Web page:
Faces of The Fellowship: Sibo
The Fellowship | September 4, 2019
Sibo says all she needs is food to survive. If she receives a phone call or visitor, she feels doubly blessed.
Sibo lives mere miles from the Mediterranean Sea where the sea air blows leafy palms, and red, yellow and pink flowers bloom in the sun. On the surface, life seems idyllic. However, at 81 years old, Sibo’s life is consumed by poverty and loneliness. She struggles to pay her public-housing rent, the gas, electric and phone bills, plus cover food, clothing, and medication. Sibo has many needs, but only asks for one thing—food.
She is in such dire financial straits that she won’t turn on lights, use her stove, or buy clothing or medicine. She simply exists on what little she can. Her quality of life is so low that Fellowship stepped in to help ensure her survival, supplying her with monthly grocery cards. She would likely not survive much longer without the assistance.
Her apartment is bare except for a couple of exhausted couches covered by blankets, along with a small curio with a handful of mismatched glassware and a handful of faded family photos.
Sibo was born in 1938 in Azerbaijan. She was one of nine children—five of whom died in childhood. She was orphaned at a young age and never knew her parents. She does know her father was killed in World War II and her mother died in the capital Baku.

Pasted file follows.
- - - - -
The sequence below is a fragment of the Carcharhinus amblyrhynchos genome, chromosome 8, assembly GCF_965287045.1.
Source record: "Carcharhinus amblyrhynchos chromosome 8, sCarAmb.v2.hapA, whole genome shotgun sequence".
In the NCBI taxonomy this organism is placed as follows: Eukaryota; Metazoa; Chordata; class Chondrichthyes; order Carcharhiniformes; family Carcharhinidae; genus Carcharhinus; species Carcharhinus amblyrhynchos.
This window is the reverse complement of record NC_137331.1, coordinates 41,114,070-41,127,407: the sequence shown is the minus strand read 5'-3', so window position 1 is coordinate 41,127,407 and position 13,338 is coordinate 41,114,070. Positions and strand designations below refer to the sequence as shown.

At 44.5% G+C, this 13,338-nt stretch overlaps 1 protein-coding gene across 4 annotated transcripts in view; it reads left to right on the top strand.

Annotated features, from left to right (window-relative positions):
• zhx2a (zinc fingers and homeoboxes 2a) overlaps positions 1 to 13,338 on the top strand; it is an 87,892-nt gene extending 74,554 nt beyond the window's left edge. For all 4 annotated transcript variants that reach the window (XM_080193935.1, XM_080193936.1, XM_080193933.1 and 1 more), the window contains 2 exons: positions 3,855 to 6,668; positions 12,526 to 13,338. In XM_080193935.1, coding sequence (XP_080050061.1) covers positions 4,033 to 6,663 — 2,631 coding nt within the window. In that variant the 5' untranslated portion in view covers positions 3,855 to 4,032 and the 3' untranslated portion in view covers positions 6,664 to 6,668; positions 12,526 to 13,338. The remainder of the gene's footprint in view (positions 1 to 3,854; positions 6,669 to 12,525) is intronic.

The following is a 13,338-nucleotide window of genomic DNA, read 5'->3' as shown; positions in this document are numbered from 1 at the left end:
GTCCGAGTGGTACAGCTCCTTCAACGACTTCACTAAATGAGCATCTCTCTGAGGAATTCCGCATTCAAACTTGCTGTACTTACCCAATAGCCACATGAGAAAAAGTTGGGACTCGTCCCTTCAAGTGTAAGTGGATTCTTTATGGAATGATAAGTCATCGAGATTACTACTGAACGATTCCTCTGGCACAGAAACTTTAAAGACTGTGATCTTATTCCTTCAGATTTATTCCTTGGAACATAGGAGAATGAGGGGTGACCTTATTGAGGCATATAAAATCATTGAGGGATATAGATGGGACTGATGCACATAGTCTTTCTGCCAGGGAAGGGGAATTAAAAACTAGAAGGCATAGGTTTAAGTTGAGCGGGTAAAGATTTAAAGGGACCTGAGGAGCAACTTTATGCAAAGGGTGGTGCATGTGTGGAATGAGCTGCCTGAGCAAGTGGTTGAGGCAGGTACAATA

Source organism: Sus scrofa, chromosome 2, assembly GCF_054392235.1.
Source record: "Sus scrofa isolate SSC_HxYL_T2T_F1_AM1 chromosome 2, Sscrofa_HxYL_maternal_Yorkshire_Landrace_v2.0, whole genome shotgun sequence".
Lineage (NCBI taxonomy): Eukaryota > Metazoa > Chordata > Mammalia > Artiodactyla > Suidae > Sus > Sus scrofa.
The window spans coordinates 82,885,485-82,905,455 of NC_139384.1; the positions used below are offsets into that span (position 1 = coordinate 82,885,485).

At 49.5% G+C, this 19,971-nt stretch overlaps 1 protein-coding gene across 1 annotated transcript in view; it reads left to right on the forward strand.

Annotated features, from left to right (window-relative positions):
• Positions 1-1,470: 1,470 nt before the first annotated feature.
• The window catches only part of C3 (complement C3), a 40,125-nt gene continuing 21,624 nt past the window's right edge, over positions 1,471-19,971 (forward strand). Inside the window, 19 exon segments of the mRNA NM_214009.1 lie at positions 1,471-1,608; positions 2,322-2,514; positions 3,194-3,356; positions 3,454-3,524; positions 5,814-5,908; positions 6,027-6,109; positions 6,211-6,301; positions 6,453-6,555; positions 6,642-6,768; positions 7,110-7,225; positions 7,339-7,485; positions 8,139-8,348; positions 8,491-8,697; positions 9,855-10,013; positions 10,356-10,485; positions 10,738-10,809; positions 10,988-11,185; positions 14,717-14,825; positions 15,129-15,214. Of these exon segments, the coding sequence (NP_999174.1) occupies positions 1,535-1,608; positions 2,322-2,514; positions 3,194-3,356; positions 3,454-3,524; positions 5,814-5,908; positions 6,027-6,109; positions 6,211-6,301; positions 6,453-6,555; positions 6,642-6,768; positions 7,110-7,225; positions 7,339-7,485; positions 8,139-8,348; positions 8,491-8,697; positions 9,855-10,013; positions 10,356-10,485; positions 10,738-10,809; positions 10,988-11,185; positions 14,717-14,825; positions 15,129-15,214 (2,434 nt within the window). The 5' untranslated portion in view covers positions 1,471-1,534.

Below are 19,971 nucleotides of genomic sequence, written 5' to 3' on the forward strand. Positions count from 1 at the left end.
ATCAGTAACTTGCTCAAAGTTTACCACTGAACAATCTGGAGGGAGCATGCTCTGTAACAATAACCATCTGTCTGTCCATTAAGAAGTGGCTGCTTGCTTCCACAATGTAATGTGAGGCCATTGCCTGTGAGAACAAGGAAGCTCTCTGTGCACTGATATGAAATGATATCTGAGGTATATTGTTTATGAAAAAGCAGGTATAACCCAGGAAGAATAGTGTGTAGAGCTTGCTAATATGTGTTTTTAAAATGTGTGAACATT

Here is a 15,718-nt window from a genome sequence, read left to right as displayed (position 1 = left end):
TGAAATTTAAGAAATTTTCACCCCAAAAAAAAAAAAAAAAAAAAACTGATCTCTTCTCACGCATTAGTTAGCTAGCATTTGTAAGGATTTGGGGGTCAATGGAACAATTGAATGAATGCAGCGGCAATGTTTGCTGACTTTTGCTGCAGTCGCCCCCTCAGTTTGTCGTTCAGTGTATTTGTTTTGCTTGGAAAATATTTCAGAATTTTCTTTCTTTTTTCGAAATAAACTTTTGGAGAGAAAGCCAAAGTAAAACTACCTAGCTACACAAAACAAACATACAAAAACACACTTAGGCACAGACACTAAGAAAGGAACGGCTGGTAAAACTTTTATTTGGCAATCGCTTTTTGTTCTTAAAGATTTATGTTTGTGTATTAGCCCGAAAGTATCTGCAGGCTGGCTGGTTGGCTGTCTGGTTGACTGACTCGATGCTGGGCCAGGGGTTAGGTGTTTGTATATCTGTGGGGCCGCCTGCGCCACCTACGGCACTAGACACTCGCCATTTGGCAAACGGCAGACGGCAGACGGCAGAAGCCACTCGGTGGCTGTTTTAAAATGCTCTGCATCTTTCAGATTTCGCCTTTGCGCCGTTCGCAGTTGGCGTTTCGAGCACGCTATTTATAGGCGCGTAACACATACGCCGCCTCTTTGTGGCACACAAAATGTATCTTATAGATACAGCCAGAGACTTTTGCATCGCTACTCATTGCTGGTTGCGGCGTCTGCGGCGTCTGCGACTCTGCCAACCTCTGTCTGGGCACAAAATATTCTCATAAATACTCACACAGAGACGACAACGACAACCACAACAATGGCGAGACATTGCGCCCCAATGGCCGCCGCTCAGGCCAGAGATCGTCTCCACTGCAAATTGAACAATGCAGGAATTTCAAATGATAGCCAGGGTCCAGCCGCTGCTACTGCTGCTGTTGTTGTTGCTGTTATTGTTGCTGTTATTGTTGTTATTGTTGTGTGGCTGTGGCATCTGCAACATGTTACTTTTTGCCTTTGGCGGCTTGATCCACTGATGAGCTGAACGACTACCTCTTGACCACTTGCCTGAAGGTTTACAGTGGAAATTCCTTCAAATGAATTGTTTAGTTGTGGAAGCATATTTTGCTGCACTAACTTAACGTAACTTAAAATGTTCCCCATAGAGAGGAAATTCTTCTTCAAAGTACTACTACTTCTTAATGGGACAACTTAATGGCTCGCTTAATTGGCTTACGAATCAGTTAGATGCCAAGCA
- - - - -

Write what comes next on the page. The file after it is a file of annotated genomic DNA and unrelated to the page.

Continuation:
Sibo grew up to have five children—one died at age seven. She has two sons in Moscow and a daughter in Azerbaijan, all of whom she speaks to intermittently by phone. Her third son was injured in the military and lives in Jerusalem.
She made aliyah (immigrated to Israel) in 2003 with her husband, but he died three years later, and she’s been on her own ever since. She and her husband were both orphans, and all she’s ever known is poverty. Still, she says she has never complained.
Though they had little money (her husband could only find low-wage jobs), they had family and were happy.
Seven years ago, she went to visit her daughter in Baku. The neighbors assumed she had died, because she has no friends or family, and they heard no sounds from her apartment. The police came and kicked in her door. Sibo returned to her broken-in apartment and a bill she could not pay to repair the door.
Soon after, she was diagnosed with stomach cancer. She’s had three surgeries and can eat only a strict diet of specific foods. This makes the Fellowship grocery cards she receives extra important.
Sibo says she gets so lonely that she cries. She has no place to feel secure, but Israel is where she wants to be.
But thanks to Fellowship donors, she doesn’t feel so alone anymore.
“I’m happy to know there are those who think of us and want to help,” she says. “Thank you very much to all those who contribute so I can have what I need.”